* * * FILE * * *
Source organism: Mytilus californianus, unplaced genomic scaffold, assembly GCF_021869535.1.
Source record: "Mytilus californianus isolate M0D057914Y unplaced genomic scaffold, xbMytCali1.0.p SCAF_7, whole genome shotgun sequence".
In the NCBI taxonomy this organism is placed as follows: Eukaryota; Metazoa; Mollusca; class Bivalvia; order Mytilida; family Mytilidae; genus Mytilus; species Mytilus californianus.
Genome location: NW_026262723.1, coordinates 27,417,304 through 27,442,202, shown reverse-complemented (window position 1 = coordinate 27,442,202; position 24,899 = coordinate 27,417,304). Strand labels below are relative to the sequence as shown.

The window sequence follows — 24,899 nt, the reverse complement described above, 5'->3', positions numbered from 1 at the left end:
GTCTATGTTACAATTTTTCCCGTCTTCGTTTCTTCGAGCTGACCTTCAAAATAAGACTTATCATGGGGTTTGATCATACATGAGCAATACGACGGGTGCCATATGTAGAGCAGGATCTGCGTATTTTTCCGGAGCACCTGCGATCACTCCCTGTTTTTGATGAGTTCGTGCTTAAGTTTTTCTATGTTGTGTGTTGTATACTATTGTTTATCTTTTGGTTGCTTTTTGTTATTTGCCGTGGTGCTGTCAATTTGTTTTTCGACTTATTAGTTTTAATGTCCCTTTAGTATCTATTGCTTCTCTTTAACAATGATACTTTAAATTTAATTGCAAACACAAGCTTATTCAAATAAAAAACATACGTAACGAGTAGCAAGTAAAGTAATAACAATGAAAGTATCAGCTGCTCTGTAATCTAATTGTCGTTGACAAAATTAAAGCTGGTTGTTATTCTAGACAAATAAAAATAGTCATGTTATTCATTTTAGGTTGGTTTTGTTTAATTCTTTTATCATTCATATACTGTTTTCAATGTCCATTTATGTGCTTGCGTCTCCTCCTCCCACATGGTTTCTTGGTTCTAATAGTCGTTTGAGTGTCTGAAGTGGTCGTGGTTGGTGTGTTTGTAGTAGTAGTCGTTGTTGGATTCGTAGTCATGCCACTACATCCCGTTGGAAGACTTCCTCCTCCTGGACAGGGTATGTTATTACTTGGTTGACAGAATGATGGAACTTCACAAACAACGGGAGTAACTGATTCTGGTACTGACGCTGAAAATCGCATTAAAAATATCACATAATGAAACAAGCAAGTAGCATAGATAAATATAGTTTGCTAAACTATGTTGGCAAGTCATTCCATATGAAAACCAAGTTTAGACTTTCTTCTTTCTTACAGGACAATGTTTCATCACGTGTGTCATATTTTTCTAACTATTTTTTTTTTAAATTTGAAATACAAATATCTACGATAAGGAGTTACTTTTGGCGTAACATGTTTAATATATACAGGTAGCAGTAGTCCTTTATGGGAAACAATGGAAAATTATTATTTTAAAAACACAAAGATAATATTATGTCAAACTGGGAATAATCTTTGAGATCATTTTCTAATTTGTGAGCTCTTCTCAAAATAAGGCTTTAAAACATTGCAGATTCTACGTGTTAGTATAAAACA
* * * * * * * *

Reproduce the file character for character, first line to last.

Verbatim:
Source organism: Mytilus californianus, unplaced genomic scaffold, assembly GCF_021869535.1.
Source record: "Mytilus californianus isolate M0D057914Y unplaced genomic scaffold, xbMytCali1.0.p SCAF_7, whole genome shotgun sequence".
In the NCBI taxonomy this organism is placed as follows: Eukaryota; Metazoa; Mollusca; class Bivalvia; order Mytilida; family Mytilidae; genus Mytilus; species Mytilus californianus.
Genome location: NW_026262723.1, coordinates 27,417,304 through 27,442,202, shown reverse-complemented (window position 1 = coordinate 27,442,202; position 24,899 = coordinate 27,417,304). Strand labels below are relative to the sequence as shown.

The window sequence follows — 24,899 nt, the reverse complement described above, 5'->3', positions numbered from 1 at the left end:
GTCTATGTTACAATTTTTCCCGTCTTCGTTTCTTCGAGCTGACCTTCAAAATAAGACTTATCATGGGGTTTGATCATACATGAGCAATACGACGGGTGCCATATGTAGAGCAGGATCTGCGTATTTTTCCGGAGCACCTGCGATCACTCCCTGTTTTTGATGAGTTCGTGCTTAAGTTTTTCTATGTTGTGTGTTGTATACTATTGTTTATCTTTTGGTTGCTTTTTGTTATTTGCCGTGGTGCTGTCAATTTGTTTTTCGACTTATTAGTTTTAATGTCCCTTTAGTATCTATTGCTTCTCTTTAACAATGATACTTTAAATTTAATTGCAAACACAAGCTTATTCAAATAAAAAACATACGTAACGAGTAGCAAGTAAAGTAATAACAATGAAAGTATCAGCTGCTCTGTAATCTAATTGTCGTTGACAAAATTAAAGCTGGTTGTTATTCTAGACAAATAAAAATAGTCATGTTATTCATTTTAGGTTGGTTTTGTTTAATTCTTTTATCATTCATATACTGTTTTCAATGTCCATTTATGTGCTTGCGTCTCCTCCTCCCACATGGTTTCTTGGTTCTAATAGTCGTTTGAGTGTCTGAAGTGGTCGTGGTTGGTGTGTTTGTAGTAGTAGTCGTTGTTGGATTCGTAGTCATGCCACTACATCCCGTTGGAAGACTTCCTCCTCCTGGACAGGGTATGTTATTACTTGGTTGACAGAATGATGGAACTTCACAAACAACGGGAGTAACTGATTCTGGTACTGACGCTGAAAATCGCATTAAAAATATCACATAATGAAACAAGCAAGTAGCATAGATAAATATAGTTTGCTAAACTATGTTGGCAAGTCATTCCATATGAAAACCAAGTTTAGACTTTCTTCTTTCTTACAGGACAATGTTTCATCACGTGTGTCATATTTTTCTAACTATTTTTTTTTTAAATTTGAAATACAAATATCTACGATAAGGAGTTACTTTTGGCGTAACATGTTTAATATATACAGGTAGCAGTAGTCCTTTATGGGAAACAATGGAAAATTATTATTTTAAAAACACAAAGATAATATTATGTCAAACTGGGAATAATCTTTGAGATCATTTTCTAATTTGTGAGCTCTTCTCAAAATAAGGCTTTAAAACATTGCAGATTCTACGTGTTAGTATAAAACA